The one positive to take away from such a disastrous finish is the likelihood that Amaro will be replaced. His decision-making has been atrocious. He is out of touch with the metric-based reality of baseball today, and 2014 will be the final nail in the coffin for Amaro's tenure as general manager.

Like Ed Wade, he will not be missed.

 

All statistics provided courtesy of Fangraphs.com and Baseball-Reference.com.

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Philadelphia Phillies Veterans Hoping Pride Does Not Precede Another Hard Fall

February 20, 2014 by PHIL KEIDEL  
Filed under Fan News

If you listen carefully, even with all of those snow piles still dotting the Delaware Valley, you can hear the chirping.

No, not the chirping of spring robins and cardinals. The idle chirping of ancient Philadelphia Phillies trying to convince you (and themselves?) that their time as relevant baseball players is not long gone.

"I feel like I can play 162 games," said Ryan Howard, according to ESPN.com (citing an Associated Press report.) 

"We've had a bad couple years and had injuries and all that stuff, but I don't think it's over," Howard continued.

Removing all doubt from the degree of his own delusion, Howard recently told Ryan Lawrence of the Philadelphia Daily News: "I’m more than capable of hitting 58 home runs."

Right.

Resident lightning rod/closer Jonathan Papelbon is also letting the world know that, at least in his mind, the Phillies are far from over.

Eliot Shorr-Parks of NJ.com was one of many writers who were present when Papelbon let fly this proclamation: “I have looked at what people have predicted us to do. I don’t necessarily agree with that and if I was a gambling man, I would take us.”

Asked to clarify what he meant, Papelbon replied: "To go all the way."

Of course.

Marlon Byrd, 36 years young and new in Philadelphia for the second time in his career, is similarly going out of his way to allay your fears that the Phillies are too old to compete.

"You keep hearing old, old, old ... we're not an old team," Byrd said to Corey Seidman of CSNPhilly.com. "We can still play. Once you can't play, then you're old. We still have a lot in the tank, we just to have to show that and stay healthy."

Oh.

The longer all this happy-speak goes on, the more evident it becomes who is behind it all.

"Listen, I don't want to be foolhardy,'' said Phillies general manager Ruben Amaro Jr. to Bob Nightengale of USA Today. "But I do believe we have the talent to make a run at the National League East this year. And if we're making a run at the National League East, it puts us in position to win the World Series."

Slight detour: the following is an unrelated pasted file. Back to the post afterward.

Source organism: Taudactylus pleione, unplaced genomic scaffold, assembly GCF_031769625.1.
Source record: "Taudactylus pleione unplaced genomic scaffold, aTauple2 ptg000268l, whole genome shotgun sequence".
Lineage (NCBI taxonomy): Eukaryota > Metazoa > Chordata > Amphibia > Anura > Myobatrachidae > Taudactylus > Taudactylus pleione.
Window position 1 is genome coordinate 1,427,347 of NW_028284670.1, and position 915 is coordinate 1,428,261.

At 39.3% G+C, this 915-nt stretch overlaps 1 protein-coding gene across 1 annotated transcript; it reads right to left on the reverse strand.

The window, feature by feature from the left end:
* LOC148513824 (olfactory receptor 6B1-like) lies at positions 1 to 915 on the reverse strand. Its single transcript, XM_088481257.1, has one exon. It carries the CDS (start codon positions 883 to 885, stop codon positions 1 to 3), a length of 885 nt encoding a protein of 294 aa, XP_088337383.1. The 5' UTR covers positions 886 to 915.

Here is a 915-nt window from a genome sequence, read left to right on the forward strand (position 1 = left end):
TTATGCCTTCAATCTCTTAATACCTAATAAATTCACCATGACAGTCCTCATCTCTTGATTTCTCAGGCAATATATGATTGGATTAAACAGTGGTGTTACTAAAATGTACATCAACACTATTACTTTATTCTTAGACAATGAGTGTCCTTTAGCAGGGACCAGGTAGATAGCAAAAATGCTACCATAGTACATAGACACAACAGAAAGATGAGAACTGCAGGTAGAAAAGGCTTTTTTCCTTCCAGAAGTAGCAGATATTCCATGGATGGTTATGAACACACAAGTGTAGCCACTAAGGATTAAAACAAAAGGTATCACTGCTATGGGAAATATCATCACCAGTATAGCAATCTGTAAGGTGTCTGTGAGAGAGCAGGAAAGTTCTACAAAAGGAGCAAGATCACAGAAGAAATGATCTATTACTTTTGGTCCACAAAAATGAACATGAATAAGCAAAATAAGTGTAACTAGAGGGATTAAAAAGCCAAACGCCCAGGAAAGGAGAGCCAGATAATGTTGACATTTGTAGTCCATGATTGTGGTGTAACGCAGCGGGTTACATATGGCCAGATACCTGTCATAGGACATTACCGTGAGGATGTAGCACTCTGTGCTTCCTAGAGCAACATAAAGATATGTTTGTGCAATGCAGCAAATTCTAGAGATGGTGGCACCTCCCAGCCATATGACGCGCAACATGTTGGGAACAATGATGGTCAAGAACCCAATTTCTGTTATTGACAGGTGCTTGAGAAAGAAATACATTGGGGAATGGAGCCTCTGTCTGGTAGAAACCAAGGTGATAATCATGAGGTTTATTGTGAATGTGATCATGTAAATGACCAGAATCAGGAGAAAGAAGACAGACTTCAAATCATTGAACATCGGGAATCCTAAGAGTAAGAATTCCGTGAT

There are those words again. World Series.

Admittedly, there is nothing new to optimistic spin coming from baseball players and management in February. For the most part, such chatter is harmless, too.

With this Phillies team, though, it rings more hollow and borders on the sad.

"I don’t expect the GM of a major league team to actually say things like 'well, if everything breaks right, we can finish at .500,'" wrote Craig Calcaterra of HardBallTalk.NBCSports.com about Amaro's remarks. "But I do expect at least a bit of a nod to realism."

Which is precisely the point.

After winning 81 games in 2012 and 73 games last season, the last words anyone affiliated with the Phillies in 2014 should be tossing around are "World Series." Or anything related to October for that matter.

Now would be an excellent time for the Phillies to stop talking to the media about all of their big dreams and start figuring out how all of these old players are going to stay healthy and produce.

Because if the Phillies are 23 games out of the division lead again this coming September, all of this February's chirping will sound even sillier than it does right now.

 

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Philadelphia Phillies: 5 Potential Breakout Players to Watch in Spring Training

February 19, 2014 by PHIL KEIDEL  
Filed under Fan News

Philadelphia is still in the throes of the third-snowiest winter in the history of the city, according to Steve Strouss of CBS Philly.

The cold and gray have aptly mirrored the feelings of Philadelphia Phillies fans about a team full of players in the winters of their respective careers.

Five of the probable everyday eight are at least 34 years old. The marquee free-agent signing on the offensive side of the ball is 36-year-old Marlon Byrd.

The Phillies made more news recently by shoring up the pitching staff, agreeing to terms with free agent right-hander A.J. Burnett, per Bob Nightengale of USA Today.

At 37 years of age, Burnett should fit right in at the regulars' canasta games.

So it is an old team. Very old, really. And it could use an infusion of youth.

Where might that come from?